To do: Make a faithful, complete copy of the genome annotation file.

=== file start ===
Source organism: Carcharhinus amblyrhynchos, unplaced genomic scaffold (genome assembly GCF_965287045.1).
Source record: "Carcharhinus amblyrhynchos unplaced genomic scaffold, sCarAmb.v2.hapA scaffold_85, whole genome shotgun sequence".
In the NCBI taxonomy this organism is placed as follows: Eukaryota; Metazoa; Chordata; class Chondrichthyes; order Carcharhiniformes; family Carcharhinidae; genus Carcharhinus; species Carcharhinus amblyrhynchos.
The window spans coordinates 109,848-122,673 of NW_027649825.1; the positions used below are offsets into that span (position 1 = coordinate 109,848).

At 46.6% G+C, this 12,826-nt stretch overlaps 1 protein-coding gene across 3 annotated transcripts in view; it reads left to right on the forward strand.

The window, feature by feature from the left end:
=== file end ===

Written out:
Source organism: Carcharhinus amblyrhynchos, unplaced genomic scaffold (genome assembly GCF_965287045.1).
Source record: "Carcharhinus amblyrhynchos unplaced genomic scaffold, sCarAmb.v2.hapA scaffold_85, whole genome shotgun sequence".
In the NCBI taxonomy this organism is placed as follows: Eukaryota; Metazoa; Chordata; class Chondrichthyes; order Carcharhiniformes; family Carcharhinidae; genus Carcharhinus; species Carcharhinus amblyrhynchos.
The window spans coordinates 109,848-122,673 of NW_027649825.1; the positions used below are offsets into that span (position 1 = coordinate 109,848).

At 46.6% G+C, this 12,826-nt stretch overlaps 1 protein-coding gene across 3 annotated transcripts in view; it reads left to right on the forward strand.

The window, feature by feature from the left end: